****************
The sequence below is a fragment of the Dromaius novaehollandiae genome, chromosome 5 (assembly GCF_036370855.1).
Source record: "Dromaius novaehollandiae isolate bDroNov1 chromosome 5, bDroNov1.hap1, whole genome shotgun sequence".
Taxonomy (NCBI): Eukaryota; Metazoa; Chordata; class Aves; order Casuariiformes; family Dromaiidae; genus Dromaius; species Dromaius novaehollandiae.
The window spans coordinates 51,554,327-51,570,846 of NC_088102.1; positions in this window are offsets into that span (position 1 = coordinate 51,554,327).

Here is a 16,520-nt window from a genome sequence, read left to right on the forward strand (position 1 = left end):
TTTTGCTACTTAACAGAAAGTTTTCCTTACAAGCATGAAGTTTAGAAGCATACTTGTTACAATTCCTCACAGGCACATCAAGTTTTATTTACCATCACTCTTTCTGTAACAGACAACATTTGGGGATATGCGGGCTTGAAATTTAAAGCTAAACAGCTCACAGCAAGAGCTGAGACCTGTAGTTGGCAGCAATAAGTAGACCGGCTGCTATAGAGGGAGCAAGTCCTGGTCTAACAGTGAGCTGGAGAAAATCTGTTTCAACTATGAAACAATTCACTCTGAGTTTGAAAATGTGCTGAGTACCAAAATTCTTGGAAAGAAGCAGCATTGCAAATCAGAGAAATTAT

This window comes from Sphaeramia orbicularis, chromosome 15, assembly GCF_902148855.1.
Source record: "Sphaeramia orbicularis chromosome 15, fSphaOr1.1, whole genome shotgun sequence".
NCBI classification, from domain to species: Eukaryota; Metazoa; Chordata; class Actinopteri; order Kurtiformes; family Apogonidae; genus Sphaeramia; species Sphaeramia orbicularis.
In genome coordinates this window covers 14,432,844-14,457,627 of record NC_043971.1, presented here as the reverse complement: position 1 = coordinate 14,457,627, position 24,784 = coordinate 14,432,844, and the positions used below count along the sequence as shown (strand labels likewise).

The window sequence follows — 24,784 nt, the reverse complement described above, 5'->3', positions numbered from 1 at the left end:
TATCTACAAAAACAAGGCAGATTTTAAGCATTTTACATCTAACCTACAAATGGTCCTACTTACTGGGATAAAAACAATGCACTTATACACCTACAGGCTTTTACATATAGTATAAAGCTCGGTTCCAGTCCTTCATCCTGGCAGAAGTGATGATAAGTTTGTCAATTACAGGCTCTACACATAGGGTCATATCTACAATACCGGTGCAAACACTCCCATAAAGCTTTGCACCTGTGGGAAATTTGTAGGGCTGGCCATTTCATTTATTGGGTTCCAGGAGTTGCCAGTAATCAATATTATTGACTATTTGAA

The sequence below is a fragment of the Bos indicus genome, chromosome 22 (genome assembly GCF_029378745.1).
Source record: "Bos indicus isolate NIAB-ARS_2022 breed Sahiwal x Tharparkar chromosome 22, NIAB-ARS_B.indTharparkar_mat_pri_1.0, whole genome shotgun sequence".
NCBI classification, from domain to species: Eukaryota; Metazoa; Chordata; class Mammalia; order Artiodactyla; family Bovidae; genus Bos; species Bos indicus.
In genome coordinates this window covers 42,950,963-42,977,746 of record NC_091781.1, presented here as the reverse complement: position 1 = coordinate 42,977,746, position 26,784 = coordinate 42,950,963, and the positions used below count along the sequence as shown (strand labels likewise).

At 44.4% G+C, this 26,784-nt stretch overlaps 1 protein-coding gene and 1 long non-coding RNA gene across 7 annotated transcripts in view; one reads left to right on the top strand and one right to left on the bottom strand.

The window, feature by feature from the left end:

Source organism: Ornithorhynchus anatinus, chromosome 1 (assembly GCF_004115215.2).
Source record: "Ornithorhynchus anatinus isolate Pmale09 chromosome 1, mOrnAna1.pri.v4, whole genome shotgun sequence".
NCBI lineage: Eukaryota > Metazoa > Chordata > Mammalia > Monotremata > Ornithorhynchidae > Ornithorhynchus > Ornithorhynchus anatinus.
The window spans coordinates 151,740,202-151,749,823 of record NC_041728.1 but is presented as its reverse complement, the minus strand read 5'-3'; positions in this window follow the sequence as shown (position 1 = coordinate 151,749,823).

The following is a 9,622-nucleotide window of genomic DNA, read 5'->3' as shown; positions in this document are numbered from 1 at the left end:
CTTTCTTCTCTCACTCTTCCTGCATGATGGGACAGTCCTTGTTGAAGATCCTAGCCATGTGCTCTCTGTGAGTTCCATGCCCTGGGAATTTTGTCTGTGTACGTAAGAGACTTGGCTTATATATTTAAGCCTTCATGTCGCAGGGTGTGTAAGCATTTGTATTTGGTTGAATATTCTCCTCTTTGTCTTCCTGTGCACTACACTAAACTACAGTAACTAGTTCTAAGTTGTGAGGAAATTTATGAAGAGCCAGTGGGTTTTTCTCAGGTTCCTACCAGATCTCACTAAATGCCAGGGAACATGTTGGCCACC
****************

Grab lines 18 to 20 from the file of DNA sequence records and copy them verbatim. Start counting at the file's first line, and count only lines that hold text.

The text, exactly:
The window, feature by feature from the left end:

Source organism: Ornithorhynchus anatinus, chromosome 1 (assembly GCF_004115215.2).
Source record: "Ornithorhynchus anatinus isolate Pmale09 chromosome 1, mOrnAna1.pri.v4, whole genome shotgun sequence".